UCL Discovery
UCL home » Library Services » Electronic resources » UCL Discovery

Accumulation of affective symptoms and midlife cognitive function: The role of inflammation

John, A; Rusted, J; Richards, M; Gaysina, D; (2020) Accumulation of affective symptoms and midlife cognitive function: The role of inflammation. Brain, Behavior, and Immunity , 84 pp. 164-172. 10.1016/j.bbi.2019.11.021. Green open access

[thumbnail of Richards_John 2019 Accumulation of affective symptoms and midlife cognitive function_Brain Behav Immun.pdf]
Preview
Text
Richards_John 2019 Accumulation of affective symptoms and midlife cognitive function_Brain Behav Immun.pdf

Download (628kB) | Preview

Abstract

BACKGROUND: The aim of the present study was to test whether C-Reactive Protein (CRP), a proxy measure of inflammation, is elevated in people with higher childhood and adulthood affective symptoms and whether elevated CRP predicts midlife cognitive function. METHODS: Data were used from the National Child Development Study (n = 6276). Measures of memory, verbal fluency, information processing speed and accuracy were available in midlife (age 50). Affective symptoms were assessed in childhood (ages 7, 11, 16) and in adulthood (ages 23, 33, 42, 50). The level of plasma CRP was measured at age 44. Pathway models, unadjusted and fully adjusted for sex, education, childhood socioeconomic position, childhood cognitive ability and affective symptoms at age 50, were fitted to test direct associations between affective symptoms and midlife cognitive function, and indirect associations via the inflammatory pathway (CRP level). RESULTS: In a fully adjusted model, there were significant indirect associations between adulthood affective symptoms and immediate memory (β = -0.01, SE = 0.003, p = .03) and delayed memory (β = -0.01, SE = 0.004, p = .03) via CRP. In addition, there were significant indirect associations between affective symptoms in childhood and immediate memory (β = -0.001, SE = 0.00, p = .03) and delayed memory (β = -0.001, SE = 0.001, p = .03), via adulthood affective symptoms and associated CRP. Independent of CRP, there was a significant direct association between adulthood affective symptoms and information processing errors (β = 0.47, SE = 0.21, p = .02). There were no direct or indirect associations between affective symptoms and verbal fluency or information processing speed. CONCLUSIONS: CRP at age 44 is elevated in people with higher affective symptoms from age 7 to 42, and elevated CRP is associated with poorer immediate and delayed memory at age 50.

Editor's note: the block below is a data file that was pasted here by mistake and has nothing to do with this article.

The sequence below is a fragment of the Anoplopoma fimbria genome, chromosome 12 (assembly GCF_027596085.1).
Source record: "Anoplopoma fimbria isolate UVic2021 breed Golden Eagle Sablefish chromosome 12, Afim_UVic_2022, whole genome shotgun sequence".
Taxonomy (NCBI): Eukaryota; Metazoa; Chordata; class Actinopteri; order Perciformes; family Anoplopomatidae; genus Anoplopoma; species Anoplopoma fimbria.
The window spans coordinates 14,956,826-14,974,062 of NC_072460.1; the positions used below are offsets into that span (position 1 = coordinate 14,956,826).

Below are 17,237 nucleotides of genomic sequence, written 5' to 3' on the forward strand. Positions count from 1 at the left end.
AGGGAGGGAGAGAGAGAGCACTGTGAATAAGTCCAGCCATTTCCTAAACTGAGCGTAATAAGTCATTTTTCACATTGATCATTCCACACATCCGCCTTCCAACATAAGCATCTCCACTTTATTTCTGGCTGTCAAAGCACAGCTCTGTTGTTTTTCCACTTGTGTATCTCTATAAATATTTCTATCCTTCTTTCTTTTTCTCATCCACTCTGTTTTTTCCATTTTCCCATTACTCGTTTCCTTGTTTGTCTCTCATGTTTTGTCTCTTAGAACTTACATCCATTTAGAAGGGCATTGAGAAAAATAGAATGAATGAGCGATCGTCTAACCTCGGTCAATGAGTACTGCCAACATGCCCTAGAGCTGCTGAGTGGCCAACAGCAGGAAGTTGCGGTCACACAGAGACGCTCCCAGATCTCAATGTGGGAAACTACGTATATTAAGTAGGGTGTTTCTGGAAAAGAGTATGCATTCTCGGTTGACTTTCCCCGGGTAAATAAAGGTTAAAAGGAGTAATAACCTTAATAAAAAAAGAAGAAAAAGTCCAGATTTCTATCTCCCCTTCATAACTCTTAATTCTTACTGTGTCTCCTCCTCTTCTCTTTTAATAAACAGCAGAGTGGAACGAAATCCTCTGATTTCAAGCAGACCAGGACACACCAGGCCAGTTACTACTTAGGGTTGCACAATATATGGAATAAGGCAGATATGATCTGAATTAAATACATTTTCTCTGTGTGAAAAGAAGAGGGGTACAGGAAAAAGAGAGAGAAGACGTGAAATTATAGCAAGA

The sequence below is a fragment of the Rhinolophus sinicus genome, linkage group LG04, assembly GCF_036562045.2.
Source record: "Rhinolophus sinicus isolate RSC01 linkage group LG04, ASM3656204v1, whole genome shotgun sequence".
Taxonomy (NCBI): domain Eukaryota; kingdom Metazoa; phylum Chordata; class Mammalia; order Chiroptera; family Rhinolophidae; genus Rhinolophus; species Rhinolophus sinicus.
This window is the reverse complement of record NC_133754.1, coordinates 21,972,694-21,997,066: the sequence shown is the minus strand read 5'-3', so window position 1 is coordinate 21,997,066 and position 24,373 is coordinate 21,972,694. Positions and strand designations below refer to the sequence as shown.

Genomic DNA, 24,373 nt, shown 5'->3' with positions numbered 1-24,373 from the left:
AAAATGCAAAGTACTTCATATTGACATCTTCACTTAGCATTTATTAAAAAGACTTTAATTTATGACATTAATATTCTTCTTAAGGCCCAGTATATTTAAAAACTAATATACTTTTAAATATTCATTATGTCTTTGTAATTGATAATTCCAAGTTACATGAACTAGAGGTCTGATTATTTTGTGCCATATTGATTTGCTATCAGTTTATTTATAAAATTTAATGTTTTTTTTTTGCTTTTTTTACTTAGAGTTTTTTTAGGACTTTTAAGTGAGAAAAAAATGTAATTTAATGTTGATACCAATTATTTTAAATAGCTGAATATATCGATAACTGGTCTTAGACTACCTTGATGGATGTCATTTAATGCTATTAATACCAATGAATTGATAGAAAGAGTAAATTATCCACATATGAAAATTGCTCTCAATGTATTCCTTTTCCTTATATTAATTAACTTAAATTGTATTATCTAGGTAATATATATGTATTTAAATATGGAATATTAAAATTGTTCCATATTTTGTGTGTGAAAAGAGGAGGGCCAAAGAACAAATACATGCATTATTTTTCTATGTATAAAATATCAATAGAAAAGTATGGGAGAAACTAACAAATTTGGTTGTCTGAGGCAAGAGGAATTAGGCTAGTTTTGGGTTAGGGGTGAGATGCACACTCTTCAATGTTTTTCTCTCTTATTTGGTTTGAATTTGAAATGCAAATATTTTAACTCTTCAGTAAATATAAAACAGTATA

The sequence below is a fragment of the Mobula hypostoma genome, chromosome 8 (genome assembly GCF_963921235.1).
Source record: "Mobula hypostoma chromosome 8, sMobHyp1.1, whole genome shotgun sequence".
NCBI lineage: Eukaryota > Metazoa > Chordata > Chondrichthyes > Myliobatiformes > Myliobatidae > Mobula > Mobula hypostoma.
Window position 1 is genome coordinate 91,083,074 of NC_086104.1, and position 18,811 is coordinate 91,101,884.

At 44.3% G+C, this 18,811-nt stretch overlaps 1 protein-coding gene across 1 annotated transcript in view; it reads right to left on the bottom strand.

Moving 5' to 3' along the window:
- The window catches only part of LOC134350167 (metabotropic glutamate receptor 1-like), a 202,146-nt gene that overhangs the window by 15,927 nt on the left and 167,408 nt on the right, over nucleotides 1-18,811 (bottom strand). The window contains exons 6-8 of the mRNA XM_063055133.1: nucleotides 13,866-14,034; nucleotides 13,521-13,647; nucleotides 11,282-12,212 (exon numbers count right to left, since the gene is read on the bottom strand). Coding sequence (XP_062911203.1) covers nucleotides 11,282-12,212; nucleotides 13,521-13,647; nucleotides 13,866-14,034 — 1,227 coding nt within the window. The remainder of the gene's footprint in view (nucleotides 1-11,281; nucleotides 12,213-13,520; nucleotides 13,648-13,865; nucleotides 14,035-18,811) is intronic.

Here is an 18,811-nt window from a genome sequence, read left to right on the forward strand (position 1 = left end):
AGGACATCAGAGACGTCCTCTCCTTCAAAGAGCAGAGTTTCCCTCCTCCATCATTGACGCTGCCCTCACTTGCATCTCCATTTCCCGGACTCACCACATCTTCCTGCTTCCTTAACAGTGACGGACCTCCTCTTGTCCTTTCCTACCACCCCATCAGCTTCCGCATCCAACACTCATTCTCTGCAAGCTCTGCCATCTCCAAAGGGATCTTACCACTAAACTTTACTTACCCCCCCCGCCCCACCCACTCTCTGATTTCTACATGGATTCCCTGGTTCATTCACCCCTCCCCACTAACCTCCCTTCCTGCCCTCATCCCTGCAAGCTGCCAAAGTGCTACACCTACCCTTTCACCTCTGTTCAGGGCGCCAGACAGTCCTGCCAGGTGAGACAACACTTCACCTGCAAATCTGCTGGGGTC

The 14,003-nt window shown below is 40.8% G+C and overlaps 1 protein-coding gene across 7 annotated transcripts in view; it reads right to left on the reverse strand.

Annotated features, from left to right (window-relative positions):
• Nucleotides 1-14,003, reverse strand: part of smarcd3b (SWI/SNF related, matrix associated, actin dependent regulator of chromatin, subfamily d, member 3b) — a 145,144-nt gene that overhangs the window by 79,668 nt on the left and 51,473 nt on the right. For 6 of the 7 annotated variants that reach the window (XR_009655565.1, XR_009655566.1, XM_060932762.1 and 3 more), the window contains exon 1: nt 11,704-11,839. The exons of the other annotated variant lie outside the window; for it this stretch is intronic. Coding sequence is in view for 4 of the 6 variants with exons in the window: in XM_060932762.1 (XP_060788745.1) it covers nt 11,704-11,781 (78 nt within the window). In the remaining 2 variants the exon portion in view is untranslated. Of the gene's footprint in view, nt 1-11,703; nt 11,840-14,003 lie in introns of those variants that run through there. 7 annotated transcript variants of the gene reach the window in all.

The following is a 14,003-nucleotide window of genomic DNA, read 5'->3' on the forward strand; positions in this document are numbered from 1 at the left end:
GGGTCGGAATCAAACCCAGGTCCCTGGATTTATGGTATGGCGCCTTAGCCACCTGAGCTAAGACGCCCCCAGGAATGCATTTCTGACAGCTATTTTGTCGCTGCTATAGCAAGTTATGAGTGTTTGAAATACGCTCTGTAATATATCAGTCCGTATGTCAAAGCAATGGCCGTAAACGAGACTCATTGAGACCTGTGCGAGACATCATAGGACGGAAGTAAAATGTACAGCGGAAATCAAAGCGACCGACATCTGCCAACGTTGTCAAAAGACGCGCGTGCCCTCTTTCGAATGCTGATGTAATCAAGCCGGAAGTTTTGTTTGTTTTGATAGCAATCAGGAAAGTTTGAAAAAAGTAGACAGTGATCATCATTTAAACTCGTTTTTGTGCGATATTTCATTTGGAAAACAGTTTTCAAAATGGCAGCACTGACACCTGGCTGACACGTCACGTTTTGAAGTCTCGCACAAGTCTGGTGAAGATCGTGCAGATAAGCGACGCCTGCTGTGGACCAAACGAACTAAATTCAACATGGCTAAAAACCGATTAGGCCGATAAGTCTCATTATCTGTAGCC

Type: Article
Title: Accumulation of affective symptoms and midlife cognitive function: The role of inflammation
Location: Netherlands
Open access status: An open access version is available from UCL Discovery
DOI: 10.1016/j.bbi.2019.11.021
Publisher version: https://doi.org/10.1016/j.bbi.2019.11.021
Language: English
Additional information: This version is the author accepted manuscript. For information on re-use, please refer to the publisher’s terms and conditions.
Keywords: Affective symptoms, Birth cohort, Cognitive function, Epidemiology, Inflammation, Longitudinal
UCL classification: UCL
UCL > Provost and Vice Provost Offices > School of Life and Medical Sciences
UCL > Provost and Vice Provost Offices > School of Life and Medical Sciences > Faculty of Brain Sciences
UCL > Provost and Vice Provost Offices > School of Life and Medical Sciences > Faculty of Brain Sciences > Div of Psychology and Lang Sciences
UCL > Provost and Vice Provost Offices > School of Life and Medical Sciences > Faculty of Brain Sciences > Div of Psychology and Lang Sciences > Clinical, Edu and Hlth Psychology
UCL > Provost and Vice Provost Offices > School of Life and Medical Sciences > Faculty of Population Health Sciences > Institute of Cardiovascular Science
UCL > Provost and Vice Provost Offices > School of Life and Medical Sciences > Faculty of Population Health Sciences > Institute of Cardiovascular Science > Population Science and Experimental Medicine
UCL > Provost and Vice Provost Offices > School of Life and Medical Sciences > Faculty of Population Health Sciences > Institute of Cardiovascular Science > Population Science and Experimental Medicine > MRC Unit for Lifelong Hlth and Ageing
URI: https://discovery.ucl.ac.uk/id/eprint/10090706
Downloads since deposit
39Downloads
Download activity - last month
Download activity - last 12 months
Downloads by country - last 12 months

Archive Staff Only

View Item View Item